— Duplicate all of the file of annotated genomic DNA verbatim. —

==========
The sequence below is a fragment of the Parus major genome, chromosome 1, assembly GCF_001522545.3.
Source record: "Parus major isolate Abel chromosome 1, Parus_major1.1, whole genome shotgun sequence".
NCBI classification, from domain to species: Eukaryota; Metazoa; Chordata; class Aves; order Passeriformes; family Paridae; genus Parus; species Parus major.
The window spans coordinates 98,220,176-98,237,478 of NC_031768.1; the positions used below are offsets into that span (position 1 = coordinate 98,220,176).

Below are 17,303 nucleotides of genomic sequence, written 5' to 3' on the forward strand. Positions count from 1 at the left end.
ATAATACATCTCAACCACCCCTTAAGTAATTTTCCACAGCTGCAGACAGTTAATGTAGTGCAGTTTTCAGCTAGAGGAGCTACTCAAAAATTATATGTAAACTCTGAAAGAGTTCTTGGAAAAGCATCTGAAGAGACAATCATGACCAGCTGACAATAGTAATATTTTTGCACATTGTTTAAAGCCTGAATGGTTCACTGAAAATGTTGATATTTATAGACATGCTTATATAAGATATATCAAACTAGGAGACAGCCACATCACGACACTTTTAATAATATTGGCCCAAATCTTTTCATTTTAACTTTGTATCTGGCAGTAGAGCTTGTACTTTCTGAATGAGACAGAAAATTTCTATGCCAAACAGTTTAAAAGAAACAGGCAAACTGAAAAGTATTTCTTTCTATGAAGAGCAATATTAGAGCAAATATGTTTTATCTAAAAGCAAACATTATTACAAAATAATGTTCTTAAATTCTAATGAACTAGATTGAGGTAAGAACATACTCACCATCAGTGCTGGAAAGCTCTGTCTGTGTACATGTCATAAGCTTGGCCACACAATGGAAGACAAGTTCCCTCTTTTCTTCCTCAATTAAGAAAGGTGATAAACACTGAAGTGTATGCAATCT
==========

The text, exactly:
The sequence below is a fragment of the Parus major genome, chromosome 1, assembly GCF_001522545.3.
Source record: "Parus major isolate Abel chromosome 1, Parus_major1.1, whole genome shotgun sequence".
NCBI classification, from domain to species: Eukaryota; Metazoa; Chordata; class Aves; order Passeriformes; family Paridae; genus Parus; species Parus major.
The window spans coordinates 98,220,176-98,237,478 of NC_031768.1; the positions used below are offsets into that span (position 1 = coordinate 98,220,176).

Below are 17,303 nucleotides of genomic sequence, written 5' to 3' on the forward strand. Positions count from 1 at the left end.
ATAATACATCTCAACCACCCCTTAAGTAATTTTCCACAGCTGCAGACAGTTAATGTAGTGCAGTTTTCAGCTAGAGGAGCTACTCAAAAATTATATGTAAACTCTGAAAGAGTTCTTGGAAAAGCATCTGAAGAGACAATCATGACCAGCTGACAATAGTAATATTTTTGCACATTGTTTAAAGCCTGAATGGTTCACTGAAAATGTTGATATTTATAGACATGCTTATATAAGATATATCAAACTAGGAGACAGCCACATCACGACACTTTTAATAATATTGGCCCAAATCTTTTCATTTTAACTTTGTATCTGGCAGTAGAGCTTGTACTTTCTGAATGAGACAGAAAATTTCTATGCCAAACAGTTTAAAAGAAACAGGCAAACTGAAAAGTATTTCTTTCTATGAAGAGCAATATTAGAGCAAATATGTTTTATCTAAAAGCAAACATTATTACAAAATAATGTTCTTAAATTCTAATGAACTAGATTGAGGTAAGAACATACTCACCATCAGTGCTGGAAAGCTCTGTCTGTGTACATGTCATAAGCTTGGCCACACAATGGAAGACAAGTTCCCTCTTTTCTTCCTCAATTAAGAAAGGTGATAAACACTGAAGTGTATGCAATCT